In general, one of the keys to a realistic analytical solution of passively loaded piles lies in the determination of proper strength properties for the sliding surface. In this context, researchers either add a virtual weak soil between the sliding and stable soil layers or introduce an interface surface with reduced strength (see for example, Jeong et al. 2003; Kahyaoglu et al. 2009; Kanagasabai 2010; Kourkoulis et al. 2011). In the current study, the concept of interface surface with strength reduction factor (Rint) was adopted. A number of analytical runs have been carried out to choose a proper value for this parameter. At each run, the analytical results were compared with two experimental observations obtained from a special laboratory test (known as soil deformation test) employed for this purpose. The first observation is the deformation shape of the top soil surface after conducting the test. In particular, the large settlement of the sand at the far end (the right hand side boundary) which was observed at the end of the test. The second observation is the soil movement profiles at three locations within the testing box measured from soil surface down to a depth of 300 mm.
In the soil deformation test, soil properties and sliding depth (Lm) were similar to the model test with uniform movement profile but without piles (soil only). In order to investigate the sand movement profile within the depth of sand layer, light weight plastic beads were placed at predetermined depths and three sections within the testing box. The distances of sections with respect to the left-hand inner face of the testing box (Lb) were 150, 300 and 450 mm respectively. The light weight of the beads helped to follow the sand movement. The beads were 5 mm in diameter connected together by a nylon thread forming a chain. The vertical distance between adjacent beads was 10 mm. The thread was extended and connected to the base of the testing box, while the top end was tied to a horizontal beam. The beam was also used as a guide to measure the displacements of beads after the test. A spirit level was used to ensure the vertical alignment of the bead chains in their initial locations.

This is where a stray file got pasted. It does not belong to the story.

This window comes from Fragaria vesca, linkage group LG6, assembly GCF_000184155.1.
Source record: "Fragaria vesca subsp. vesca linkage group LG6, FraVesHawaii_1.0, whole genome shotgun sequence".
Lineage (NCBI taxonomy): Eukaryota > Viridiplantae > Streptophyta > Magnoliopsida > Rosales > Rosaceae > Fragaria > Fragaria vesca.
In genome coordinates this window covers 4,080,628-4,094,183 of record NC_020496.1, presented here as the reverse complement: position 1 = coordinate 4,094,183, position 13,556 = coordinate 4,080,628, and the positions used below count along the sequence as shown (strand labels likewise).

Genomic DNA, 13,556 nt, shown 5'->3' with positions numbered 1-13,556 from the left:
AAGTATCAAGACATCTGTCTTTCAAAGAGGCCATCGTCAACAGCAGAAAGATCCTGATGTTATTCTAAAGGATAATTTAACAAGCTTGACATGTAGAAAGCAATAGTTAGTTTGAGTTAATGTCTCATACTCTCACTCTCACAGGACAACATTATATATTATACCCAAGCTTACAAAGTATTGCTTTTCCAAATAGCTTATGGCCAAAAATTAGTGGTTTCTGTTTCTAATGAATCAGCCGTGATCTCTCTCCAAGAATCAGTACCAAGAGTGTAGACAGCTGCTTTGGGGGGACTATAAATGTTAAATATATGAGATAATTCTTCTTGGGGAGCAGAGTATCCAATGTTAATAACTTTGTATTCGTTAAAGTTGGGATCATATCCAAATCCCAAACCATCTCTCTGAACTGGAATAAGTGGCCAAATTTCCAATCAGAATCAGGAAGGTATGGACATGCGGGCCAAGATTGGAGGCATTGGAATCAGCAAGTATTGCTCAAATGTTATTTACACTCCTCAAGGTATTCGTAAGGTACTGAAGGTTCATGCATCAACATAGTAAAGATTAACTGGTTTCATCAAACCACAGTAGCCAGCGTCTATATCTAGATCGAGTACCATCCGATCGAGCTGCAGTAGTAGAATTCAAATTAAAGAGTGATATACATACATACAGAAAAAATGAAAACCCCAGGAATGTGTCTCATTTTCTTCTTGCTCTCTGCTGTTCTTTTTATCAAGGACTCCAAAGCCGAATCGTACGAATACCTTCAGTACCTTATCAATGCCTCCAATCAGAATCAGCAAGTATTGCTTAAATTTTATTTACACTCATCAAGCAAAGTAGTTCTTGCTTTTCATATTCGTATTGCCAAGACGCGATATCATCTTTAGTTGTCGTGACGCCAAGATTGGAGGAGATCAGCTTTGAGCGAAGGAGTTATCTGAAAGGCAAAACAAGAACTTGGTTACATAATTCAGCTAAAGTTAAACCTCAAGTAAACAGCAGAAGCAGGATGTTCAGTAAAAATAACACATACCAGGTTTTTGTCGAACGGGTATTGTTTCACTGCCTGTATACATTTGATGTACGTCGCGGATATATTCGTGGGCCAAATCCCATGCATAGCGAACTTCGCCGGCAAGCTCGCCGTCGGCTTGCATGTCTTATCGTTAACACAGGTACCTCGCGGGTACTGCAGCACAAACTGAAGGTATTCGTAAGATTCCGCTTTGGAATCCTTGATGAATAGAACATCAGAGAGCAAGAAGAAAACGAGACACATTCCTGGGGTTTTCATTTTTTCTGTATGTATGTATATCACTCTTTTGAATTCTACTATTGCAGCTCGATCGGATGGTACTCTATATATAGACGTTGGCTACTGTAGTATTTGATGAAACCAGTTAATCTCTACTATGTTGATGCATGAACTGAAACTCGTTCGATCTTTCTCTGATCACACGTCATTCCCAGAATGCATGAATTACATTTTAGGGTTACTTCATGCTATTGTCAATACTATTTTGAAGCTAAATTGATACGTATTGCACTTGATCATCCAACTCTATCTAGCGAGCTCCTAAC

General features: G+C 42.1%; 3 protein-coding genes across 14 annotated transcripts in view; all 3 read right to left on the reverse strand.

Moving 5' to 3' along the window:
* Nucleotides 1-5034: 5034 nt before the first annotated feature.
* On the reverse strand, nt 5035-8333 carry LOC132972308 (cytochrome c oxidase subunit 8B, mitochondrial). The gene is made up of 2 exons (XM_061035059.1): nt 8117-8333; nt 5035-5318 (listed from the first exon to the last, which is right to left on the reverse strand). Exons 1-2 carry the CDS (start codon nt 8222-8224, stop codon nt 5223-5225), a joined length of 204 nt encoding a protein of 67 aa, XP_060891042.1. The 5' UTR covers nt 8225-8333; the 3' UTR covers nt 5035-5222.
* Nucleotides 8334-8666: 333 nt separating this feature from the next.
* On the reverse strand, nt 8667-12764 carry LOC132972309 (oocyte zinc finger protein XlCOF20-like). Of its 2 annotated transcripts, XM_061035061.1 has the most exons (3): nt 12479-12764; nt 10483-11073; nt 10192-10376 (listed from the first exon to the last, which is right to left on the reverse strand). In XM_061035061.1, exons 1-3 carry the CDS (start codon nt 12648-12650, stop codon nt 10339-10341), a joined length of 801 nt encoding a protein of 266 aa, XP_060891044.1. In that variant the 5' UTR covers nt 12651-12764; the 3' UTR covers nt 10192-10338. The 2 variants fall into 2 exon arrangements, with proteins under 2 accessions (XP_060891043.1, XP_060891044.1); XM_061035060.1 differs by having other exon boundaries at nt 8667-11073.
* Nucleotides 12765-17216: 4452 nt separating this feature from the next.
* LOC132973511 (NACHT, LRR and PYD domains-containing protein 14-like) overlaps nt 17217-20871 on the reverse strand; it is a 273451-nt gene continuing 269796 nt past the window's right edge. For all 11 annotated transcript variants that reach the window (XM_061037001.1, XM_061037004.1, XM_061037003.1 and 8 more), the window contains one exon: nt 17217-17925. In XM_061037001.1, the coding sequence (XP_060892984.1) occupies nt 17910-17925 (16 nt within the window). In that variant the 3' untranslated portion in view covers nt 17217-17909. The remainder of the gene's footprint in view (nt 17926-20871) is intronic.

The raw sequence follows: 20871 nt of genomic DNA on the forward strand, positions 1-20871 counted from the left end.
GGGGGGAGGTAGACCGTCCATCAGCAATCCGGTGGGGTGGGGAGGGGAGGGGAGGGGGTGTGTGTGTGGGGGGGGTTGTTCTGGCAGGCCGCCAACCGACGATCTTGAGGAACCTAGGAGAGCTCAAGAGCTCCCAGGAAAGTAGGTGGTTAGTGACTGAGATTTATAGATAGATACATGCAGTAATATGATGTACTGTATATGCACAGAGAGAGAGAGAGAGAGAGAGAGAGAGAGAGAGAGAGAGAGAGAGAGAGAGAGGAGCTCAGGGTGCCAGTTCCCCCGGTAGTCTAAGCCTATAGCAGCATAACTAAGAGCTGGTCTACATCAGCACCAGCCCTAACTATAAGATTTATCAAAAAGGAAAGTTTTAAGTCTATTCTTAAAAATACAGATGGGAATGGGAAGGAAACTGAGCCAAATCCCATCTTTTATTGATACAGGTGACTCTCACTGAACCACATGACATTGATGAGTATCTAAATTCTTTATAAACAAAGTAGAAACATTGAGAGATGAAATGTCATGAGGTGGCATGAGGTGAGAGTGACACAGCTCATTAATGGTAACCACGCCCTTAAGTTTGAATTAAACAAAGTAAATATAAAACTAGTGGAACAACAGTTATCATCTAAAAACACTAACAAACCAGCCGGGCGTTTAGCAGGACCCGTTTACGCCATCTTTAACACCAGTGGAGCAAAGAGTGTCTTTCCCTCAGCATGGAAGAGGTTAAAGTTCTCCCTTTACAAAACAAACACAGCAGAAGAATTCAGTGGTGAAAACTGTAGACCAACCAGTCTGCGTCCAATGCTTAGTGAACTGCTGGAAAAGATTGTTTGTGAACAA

After furnishing soil layers, the thread was cut from its top end to free the bead chain. The test was carried out with a maximum of 30 mm of box displacement (ΔB). Once the test was completed, the sand was removed carefully, and the new locations of the plastic beads were measured. By examining beads locations before and after the test, the lateral soil movement profile can be drawn.
3.1 Analysis Results of Soil Movement Profile
Analysis results showed that, when Rint = 0.5, the soil was moved as one mass in which all sand particles had the same displacement with no heaving or settlement at any part of the testing box. In fact, this kind of behaviour was observed for any value of Rint lies between 0 and 0.81. Also, the analytical results of sand with Rint = 1.0 (no interface) did not represent the two above mentioned governed observations properly. Although lateral deformations at the left and right boundaries were in a good agreement with the observed deformations, the centre of the box has recorded less lateral deformations than that obtained by beads measurements. Furthermore, sand heave at the left boundary was overestimated.
3.2 Analysis Results of Test PG1
As expected, comparing the lateral deformations in Fig. 4 with that obtained in the case of no piles (soil only) in Fig. 3 shows the restriction of soil movements occurs when providing piles, which is the main concept of soil stabilisation piles. This finding illustrates one of the drawbacks of the displacement-based method used to analyse passive piles. Based on this method, the estimated or measured free-field soil displacement in the absence of piles is obtained first and then applied directly to the piles (Poulos 1973; Lee et al. 1995). In fact, the response of passive piles depends mainly on the soil movement profile which is, in turn, affected by the existence of piles.
On the other hand, shear force distributions of the front and back piles were observed to be well predicted. The upper portions of piles were showed the more similar behaviour. However, analytical results of shear force were, generally, noticed to be overestimated compared to shear force values obtained by differentiating the bending moment profile along the pile depth to the 1st order. The difference was in its maximum at the sliding surface and pile tip. Figure 6b, e shows 27% and 6% difference in the pile head shear force, while the difference was 370% and 120% at the sliding surface for the front and back pile respectively. Furthermore, unrealistic values of shear force were obtained at the pile tip.